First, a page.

"The Federal Reserve system has presided over about a 95... percent decline in the U.S. dollar."
Barbara Cargill on Thursday, March 11th, 2010 in a State Board of Education meeting
Barbara Cargill says the Federal Reserve presided over a 95 percent decline in the U.S. dollar
The dollar ain't what it used to be, and State Board of Education member Barbara Cargill wants Texas students to know it.
The board hammered out more than 300 proposed changes to the state's social studies curriculum in its January and March meetings, among them revisions to an economics course that touches on the role of the Federal Reserve in establishing monetary policy.
Cargill, a former science teacher from The Woodlands near Houston, proposed an amendment requiring students to "analyze the decline in the U.S. dollar since the inception of the Federal Reserve system in 1913."
When Gail Lowe, the board chair, asked Cargill if she'd like to speak to her amendment at the March 11 meeting, Cargill said: "Well, I think it stands for itself. The Federal Reserve system has presided over a 95... percent decline in the U.S. dollar."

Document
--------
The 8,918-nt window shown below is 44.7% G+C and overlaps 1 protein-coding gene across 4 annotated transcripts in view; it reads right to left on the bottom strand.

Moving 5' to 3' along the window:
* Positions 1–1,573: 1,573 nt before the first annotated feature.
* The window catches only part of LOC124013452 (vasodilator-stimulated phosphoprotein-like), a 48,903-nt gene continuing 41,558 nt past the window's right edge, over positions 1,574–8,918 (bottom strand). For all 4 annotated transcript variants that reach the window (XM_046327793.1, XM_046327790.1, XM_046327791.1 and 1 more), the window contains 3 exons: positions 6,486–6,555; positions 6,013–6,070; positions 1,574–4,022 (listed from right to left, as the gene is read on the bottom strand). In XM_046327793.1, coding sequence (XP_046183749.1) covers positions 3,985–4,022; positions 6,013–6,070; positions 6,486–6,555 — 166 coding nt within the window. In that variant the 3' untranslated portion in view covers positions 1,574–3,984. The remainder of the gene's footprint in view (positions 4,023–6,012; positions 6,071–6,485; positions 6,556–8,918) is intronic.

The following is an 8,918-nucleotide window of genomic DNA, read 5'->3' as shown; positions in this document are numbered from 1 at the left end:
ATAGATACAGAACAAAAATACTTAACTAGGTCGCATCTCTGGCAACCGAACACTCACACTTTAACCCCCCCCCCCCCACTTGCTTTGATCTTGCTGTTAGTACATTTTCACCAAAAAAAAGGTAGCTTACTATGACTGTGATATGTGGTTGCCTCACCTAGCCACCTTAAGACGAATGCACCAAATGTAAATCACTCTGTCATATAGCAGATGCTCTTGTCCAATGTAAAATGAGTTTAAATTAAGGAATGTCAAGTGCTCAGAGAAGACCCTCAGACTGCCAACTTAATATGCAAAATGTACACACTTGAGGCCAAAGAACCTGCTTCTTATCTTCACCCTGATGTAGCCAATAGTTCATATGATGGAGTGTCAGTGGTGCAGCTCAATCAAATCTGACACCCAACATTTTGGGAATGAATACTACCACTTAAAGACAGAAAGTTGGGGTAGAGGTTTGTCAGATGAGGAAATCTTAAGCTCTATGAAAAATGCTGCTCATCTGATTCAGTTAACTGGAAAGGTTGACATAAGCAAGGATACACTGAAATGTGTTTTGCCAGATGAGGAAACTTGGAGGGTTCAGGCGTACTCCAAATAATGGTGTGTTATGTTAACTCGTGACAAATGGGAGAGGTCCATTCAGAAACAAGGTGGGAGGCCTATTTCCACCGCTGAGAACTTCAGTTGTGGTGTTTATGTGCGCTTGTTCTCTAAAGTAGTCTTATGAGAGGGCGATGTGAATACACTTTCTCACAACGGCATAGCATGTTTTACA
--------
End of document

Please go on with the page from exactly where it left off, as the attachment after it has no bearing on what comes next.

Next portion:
Board member Patricia Hardy questioned Cargill's statement: "It's amazing how this board knows so much about so many different subjects but I think this is innately biased in its statement and there would be lots of economists who would have a question on the role in this way."
Another board member, Mavis Knight, asked: "Is the Federal Reserve System the only reason why there has been a decline in the U.S. dollar since 1913?"
We wondered the same thing. In search of an answer, we first delved into the Fed's history.
On Dec. 23, 1913, Congress created the the Federal Reserve System to serve as the nation's central bank. Its primary responsibility is to influence the flow of money and credit in the economy, returning all excess earnings to the U.S. Treasury. Currently, the system's seven board members, including Chairman Ben Bernanke, are responsible for U.S. monetary policy. They constitute a majority of the 12-member Federal Open Market Committee, which makes decisions affecting the cost and availability of money and credit.
But does that mean the Fed is responsible for the dollar's decline in value over 90-plus years?
Cargill didn't respond to our inquiries. (Board members wound up approving a revision of her amendment stating: "Analyze the decline in value of the U.S. dollar including abandonment of the gold standard.")
Meanwhile, Dan Hamermesh, an economist at the University of Texas at Austin, called Cargill's connection between the Federal Reserve and the declining dollar "propaganda" that ignores the impact of inflation from 1913 to 2010.
The buying power of a dollar in 1913 would be almost $22 today, according to the Bureau of Labor Statistics' Consumer Price Index inflation calculator. That matches up with Cargill's claim that the dollar has dropped in value by 95 percent. Then again, annual income per person is about $32,000 today, compared to about $400 in 1913 ($8,757 in 2010 dollars) — a hefty increase in earning power.